Based on Criand’s work on the futures swaps theory, it looks as if the previous price movements may be due to the settling of the change in the underlying positions of a swaps contract between SHF & the CME group (of whom Citadel is a large investor).
In theory, those who have shorted GME heavily would have to settle the net change in the underlying position of the contract with the CME group, and they would have had to do so during these windows. If this theory is correct then this is why we have seen those large run-ups earlier this year. I speculate that a majority of the price action this year is due to this mechanism and that internalizers have basically neuralized any retail buying pressure.
The CFTC met with the CME group earlier this year regarding amending bankruptcy regulations. LINK
For those who don’t know the CFTC is the Commodities Futures Trading Commission is the governing body that
regulates should be regulating swaps and futures. On paper, its mission is to promote the integrity, resilience, and vibrancy of the U.S. derivatives markets through sound regulation. They also met with members of the CME group earlier this year.
Now, why would the CME group want to discuss segregation and bankruptcy with the commodities futures trading commission?
Well, I’m glad you asked! It looks like it may have been regarding the regulation of “transfer of trades and customer accounts” as the 2 connected for an amendment to those rules a couple of months later!
Transfer of Trades Amendment
On August 11th the CFTC sent a letter to Mr Chris Kirkpartrick of the CME regarding the implementation of a proposed amendment on the Transfer of Trades and Customer Accounts rules.
This amendment discusses a new provision for a clearing member who wishes to manage the liquation and hedging of a defaulting customer. This clearing member has the contractual right to transfer the position. These amendments were effective at the beginning of the last rollover window (August 26th 2021) LINK
What are the core principles of this amendment….
The CME is allowed to transfer the trade if the situation requires if it remedies a market disruption. Such a trade does not relieve the responsibility of the clearing member.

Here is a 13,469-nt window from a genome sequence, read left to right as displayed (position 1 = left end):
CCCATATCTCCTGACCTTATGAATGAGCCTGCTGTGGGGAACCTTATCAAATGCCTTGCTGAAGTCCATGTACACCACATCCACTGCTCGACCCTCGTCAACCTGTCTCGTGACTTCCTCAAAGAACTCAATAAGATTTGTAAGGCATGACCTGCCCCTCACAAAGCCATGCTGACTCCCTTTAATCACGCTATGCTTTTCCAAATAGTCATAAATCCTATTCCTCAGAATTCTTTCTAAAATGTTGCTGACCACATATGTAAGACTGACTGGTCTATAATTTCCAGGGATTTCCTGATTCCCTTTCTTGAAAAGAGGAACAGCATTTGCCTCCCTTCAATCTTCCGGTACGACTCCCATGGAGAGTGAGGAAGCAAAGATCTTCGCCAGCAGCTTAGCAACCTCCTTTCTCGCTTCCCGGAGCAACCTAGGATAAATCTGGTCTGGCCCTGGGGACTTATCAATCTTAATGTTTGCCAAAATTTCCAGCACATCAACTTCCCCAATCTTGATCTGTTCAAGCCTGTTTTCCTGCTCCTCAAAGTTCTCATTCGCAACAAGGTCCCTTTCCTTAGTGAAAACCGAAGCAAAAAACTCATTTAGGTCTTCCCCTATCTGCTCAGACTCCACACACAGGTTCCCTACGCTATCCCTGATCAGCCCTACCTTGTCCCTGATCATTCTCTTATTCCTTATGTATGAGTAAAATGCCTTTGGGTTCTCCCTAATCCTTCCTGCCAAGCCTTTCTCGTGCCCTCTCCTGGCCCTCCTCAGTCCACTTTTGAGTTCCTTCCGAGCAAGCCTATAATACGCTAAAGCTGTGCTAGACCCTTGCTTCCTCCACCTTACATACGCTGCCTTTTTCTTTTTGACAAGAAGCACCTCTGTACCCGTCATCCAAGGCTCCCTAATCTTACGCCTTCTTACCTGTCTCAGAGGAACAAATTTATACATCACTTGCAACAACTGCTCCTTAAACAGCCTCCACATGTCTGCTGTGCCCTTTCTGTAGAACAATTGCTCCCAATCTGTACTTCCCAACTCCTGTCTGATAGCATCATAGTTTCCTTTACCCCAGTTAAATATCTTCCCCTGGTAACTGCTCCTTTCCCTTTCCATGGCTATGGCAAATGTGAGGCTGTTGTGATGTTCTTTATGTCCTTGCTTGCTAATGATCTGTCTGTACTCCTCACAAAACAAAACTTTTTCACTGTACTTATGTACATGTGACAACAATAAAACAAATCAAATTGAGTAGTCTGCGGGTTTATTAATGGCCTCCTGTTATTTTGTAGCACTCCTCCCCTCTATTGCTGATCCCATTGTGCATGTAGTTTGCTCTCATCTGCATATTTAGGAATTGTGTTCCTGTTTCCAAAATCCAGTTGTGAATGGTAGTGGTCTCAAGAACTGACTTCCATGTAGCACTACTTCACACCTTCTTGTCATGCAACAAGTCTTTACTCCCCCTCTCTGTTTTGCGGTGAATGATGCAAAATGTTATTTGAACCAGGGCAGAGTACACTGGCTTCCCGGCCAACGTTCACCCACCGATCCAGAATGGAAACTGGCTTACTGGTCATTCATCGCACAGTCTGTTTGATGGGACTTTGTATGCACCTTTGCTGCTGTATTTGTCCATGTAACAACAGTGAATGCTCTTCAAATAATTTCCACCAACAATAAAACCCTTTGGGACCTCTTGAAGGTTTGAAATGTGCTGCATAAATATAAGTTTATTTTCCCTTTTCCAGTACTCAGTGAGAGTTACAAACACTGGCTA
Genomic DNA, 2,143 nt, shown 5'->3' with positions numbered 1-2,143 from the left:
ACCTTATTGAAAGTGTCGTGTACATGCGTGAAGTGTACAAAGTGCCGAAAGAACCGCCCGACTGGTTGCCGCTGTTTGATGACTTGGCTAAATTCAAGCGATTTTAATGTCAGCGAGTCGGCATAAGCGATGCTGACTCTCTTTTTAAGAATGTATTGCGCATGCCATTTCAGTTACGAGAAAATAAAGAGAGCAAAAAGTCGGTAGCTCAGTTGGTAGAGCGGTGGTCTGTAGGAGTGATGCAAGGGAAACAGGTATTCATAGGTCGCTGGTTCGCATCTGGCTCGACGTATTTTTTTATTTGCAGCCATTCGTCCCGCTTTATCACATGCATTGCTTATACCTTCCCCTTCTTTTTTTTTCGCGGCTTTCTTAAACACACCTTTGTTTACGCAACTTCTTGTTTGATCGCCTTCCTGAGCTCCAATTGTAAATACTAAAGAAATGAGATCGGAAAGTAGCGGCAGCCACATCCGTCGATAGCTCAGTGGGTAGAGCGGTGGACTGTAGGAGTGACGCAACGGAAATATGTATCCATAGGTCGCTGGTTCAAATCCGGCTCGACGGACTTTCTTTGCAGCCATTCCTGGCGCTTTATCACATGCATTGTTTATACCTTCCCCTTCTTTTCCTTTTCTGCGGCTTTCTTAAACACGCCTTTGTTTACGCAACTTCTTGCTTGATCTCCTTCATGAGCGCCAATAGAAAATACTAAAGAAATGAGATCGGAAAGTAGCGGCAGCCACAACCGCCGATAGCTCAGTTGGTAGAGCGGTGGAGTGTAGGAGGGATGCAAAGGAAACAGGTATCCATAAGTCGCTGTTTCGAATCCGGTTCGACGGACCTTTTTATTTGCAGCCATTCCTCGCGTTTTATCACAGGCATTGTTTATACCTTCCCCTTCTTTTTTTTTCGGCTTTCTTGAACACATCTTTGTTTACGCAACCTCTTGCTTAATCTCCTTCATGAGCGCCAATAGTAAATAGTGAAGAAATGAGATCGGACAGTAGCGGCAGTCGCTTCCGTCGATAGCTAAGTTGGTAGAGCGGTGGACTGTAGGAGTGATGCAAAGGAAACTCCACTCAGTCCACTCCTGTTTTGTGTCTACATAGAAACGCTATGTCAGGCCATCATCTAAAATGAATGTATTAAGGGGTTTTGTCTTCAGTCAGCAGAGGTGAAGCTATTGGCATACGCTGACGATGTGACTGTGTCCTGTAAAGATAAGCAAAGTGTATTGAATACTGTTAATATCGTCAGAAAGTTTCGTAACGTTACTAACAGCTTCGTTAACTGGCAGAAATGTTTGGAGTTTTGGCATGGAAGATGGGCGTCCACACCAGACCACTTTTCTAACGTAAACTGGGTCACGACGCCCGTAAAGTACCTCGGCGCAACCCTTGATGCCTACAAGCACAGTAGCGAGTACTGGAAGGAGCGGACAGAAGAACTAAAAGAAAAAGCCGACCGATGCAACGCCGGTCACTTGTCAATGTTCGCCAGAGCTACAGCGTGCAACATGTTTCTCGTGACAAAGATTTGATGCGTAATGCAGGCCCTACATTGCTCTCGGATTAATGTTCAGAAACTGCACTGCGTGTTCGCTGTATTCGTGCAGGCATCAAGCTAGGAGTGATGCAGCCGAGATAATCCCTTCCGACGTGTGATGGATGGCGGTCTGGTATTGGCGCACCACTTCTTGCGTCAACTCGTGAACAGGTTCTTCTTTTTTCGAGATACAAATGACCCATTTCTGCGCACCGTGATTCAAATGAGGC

Now if the price movement in the previous cycles were from settling the change of a futures position to the CME, if CME is now holding the positions due to the default of the counterparty it makes sense that we did not see any settling/price movement.
Conclusion: On the first day of the roll-over window, the CFTC adapted the rules to allow for the CME group to transfer the extremely bad meme stock short position, and to liquidate those who were to default due to it. As per the comment in the letter had they not transferred the position this SIDOC would incur significant losses. Due to margin requirements, I believe forced liquidation would have occurred and triggered the Moass. There is no such thing as coincidence here and this had to be in effect as the rollover window started. With the CME’s counterparty liquidated there was no longer an obligation to settle the change in the position during the window.
***This doesn’t change a thing. I for one just really like the stock. Congrats everyone on a great earnings report! All short positions eventually need to be closed. ***
****Also it would appear from new information that it might be possible that the deadline to roll out a futures contract could be the expiration date and not the roll date that is used on the CME website. I still believe given the documentation above that the position was moved to delay the MOASS, but we shall see by the Sept 17th expiration date if there is any change.****
- If this theory is correct the short position has been moved. I believe it is fairly likely that the CME group is holding this position (who else would take it?). If this thesis is correct we may be able to see some evidence on their next quarterly report.
- To be honest there are clues that we may not see a spike in this window. The whole week after the price jumped on August 25th the MSM talked about options, and it was the only time in the entire year that they even mentioned options. It’s clear that the narrative was to excite retail into buying in and sell those contracts at an inflated price. I think a lot of retail investors got burned. As a general rule I try to do the opposite of what the MSM media say, and it’s done me pretty well.
- Secondly, the CFTC is suspect and to be honest, is probably a gigantic reason for this mess. The fact that they have limited reporting requirements for swaps until 2023 shows exactly whom they are protecting. Last week I filed some FOIA requests regarding the organization and will keep you all updated with what I get.
- RC if you happen to come across this why cant I buy a GME snapback on Gamestop.ca? Come on man!